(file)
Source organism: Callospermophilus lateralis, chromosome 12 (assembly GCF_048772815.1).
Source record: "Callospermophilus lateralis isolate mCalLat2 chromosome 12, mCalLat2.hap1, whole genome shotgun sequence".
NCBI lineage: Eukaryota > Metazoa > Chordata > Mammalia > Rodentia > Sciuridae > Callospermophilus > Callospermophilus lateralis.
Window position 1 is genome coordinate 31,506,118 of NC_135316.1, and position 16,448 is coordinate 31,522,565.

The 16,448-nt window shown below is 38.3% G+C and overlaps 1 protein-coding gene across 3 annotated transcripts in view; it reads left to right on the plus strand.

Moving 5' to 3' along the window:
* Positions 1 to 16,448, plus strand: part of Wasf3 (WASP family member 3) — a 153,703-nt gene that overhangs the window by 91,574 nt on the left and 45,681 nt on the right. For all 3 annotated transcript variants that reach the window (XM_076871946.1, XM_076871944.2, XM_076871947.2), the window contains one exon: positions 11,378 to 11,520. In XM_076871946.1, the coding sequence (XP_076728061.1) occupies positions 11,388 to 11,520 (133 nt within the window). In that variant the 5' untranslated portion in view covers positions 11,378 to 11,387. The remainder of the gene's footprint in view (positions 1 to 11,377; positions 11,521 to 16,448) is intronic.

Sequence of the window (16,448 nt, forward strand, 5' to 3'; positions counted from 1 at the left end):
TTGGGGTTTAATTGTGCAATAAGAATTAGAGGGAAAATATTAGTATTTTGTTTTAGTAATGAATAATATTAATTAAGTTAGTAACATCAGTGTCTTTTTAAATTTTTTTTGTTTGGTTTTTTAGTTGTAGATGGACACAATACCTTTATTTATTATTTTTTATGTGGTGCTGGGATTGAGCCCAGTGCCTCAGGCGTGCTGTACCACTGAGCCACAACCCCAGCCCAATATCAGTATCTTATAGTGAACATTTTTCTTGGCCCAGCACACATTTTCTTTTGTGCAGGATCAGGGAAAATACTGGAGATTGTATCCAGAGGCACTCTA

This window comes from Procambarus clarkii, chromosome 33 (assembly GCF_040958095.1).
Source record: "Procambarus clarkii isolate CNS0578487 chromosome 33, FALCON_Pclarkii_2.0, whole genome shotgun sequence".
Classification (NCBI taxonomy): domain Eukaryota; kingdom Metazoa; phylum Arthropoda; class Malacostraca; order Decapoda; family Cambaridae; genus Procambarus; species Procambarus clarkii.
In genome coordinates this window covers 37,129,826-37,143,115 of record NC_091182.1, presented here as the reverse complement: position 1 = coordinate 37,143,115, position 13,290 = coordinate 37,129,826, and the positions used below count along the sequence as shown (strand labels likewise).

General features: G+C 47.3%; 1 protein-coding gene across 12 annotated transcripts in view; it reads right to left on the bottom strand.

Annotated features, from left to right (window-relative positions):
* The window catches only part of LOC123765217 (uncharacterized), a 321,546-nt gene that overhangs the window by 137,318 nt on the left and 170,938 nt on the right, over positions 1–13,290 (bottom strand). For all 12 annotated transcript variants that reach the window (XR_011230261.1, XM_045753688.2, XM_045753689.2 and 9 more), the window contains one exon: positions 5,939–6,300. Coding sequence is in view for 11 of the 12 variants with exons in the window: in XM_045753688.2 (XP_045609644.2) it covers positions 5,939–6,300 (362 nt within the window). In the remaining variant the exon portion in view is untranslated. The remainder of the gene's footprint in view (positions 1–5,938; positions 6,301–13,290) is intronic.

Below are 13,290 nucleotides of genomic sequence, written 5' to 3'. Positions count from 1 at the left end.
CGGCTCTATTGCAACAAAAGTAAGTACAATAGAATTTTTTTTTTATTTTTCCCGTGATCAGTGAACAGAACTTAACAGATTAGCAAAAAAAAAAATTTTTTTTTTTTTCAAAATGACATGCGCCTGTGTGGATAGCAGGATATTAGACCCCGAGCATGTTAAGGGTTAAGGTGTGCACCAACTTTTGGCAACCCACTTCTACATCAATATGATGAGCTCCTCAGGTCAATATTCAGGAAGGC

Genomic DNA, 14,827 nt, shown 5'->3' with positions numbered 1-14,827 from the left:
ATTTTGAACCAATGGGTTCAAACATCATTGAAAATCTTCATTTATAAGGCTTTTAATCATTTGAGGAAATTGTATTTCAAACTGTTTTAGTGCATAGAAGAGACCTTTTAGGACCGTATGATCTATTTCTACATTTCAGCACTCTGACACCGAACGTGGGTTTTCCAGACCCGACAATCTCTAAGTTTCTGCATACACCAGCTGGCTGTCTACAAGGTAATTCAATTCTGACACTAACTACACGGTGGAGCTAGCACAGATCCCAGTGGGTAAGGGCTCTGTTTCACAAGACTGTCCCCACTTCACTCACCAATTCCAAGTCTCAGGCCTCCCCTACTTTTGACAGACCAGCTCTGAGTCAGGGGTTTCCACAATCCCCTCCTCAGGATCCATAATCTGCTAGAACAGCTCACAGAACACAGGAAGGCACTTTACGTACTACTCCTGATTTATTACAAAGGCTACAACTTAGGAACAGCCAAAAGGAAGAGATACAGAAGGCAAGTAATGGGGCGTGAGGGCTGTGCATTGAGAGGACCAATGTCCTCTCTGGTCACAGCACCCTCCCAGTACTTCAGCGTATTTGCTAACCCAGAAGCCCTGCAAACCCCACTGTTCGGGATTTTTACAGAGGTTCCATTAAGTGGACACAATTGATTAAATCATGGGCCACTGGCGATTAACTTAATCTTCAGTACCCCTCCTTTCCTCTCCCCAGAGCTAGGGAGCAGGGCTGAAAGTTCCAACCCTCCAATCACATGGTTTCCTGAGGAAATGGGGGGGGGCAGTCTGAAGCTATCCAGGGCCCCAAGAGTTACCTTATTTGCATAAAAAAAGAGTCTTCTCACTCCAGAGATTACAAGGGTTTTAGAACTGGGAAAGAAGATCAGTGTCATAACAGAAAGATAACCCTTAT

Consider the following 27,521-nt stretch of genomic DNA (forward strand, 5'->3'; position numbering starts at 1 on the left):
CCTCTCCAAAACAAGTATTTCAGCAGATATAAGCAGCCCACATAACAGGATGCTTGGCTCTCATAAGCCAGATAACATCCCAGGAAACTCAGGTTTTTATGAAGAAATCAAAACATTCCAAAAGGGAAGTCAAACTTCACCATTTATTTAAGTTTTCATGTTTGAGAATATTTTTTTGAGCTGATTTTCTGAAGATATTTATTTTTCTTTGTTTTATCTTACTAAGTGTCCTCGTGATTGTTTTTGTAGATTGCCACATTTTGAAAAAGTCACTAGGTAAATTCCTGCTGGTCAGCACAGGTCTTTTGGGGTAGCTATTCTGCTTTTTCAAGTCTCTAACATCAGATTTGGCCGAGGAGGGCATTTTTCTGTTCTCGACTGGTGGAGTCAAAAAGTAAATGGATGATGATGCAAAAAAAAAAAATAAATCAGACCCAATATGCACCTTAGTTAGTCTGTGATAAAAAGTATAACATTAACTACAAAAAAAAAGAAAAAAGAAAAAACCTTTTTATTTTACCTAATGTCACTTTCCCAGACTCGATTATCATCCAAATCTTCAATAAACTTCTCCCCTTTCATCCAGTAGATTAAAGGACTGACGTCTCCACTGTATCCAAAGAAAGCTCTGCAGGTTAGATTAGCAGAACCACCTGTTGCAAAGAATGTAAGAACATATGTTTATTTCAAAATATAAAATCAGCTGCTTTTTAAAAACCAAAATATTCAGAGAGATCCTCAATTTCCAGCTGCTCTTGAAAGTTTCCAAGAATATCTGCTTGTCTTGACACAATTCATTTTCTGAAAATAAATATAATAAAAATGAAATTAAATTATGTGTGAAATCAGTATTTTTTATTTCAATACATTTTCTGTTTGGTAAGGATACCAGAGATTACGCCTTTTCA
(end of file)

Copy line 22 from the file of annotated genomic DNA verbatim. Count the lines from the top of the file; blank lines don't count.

CCTCTCCAAAACAAGTATTTCAGCAGATATAAGCAGCCCACATAACAGGATGCTTGGCTCTCATAAGCCAGATAACATCCCAGGAAACTCAGGTTTTTATGAAGAAATCAAAACATTCCAAAAGGGAAGTCAAACTTCACCATTTATTTAAGTTTTCATGTTTGAGAATATTTTTTTGAGCTGATTTTCTGAAGATATTTATTTTTCTTTGTTTTATCTTACTAAGTGTCCTCGTGATTGTTTTTGTAGATTGCCACATTTTGAAAAAGTCACTAGGTAAATTCCTGCTGGTCAGCACAGGTCTTTTGGGGTAGCTATTCTGCTTTTTCAAGTCTCTAACATCAGATTTGGCCGAGGAGGGCATTTTTCTGTTCTCGACTGGTGGAGTCAAAAAGTAAATGGATGATGATGCAAAAAAAAAAAATAAATCAGACCCAATATGCACCTTAGTTAGTCTGTGATAAAAAGTATAACATTAACTACAAAAAAAAAGAAAAAAGAAAAAACCTTTTTATTTTACCTAATGTCACTTTCCCAGACTCGATTATCATCCAAATCTTCAATAAACTTCTCCCCTTTCATCCAGTAGATTAAAGGACTGACGTCTCCACTGTATCCAAAGAAAGCTCTGCAGGTTAGATTAGCAGAACCACCTGTTGCAAAGAATGTAAGAACATATGTTTATTTCAAAATATAAAATCAGCTGCTTTTTAAAAACCAAAATATTCAGAGAGATCCTCAATTTCCAGCTGCTCTTGAAAGTTTCCAAGAATATCTGCTTGTCTTGACACAATTCATTTTCTGAAAATAAATATAATAAAAATGAAATTAAATTATGTGTGAAATCAGTATTTTTTATTTCAATACATTTTCTGTTTGGTAAGGATACCAGAGATTACGCCTTTTCA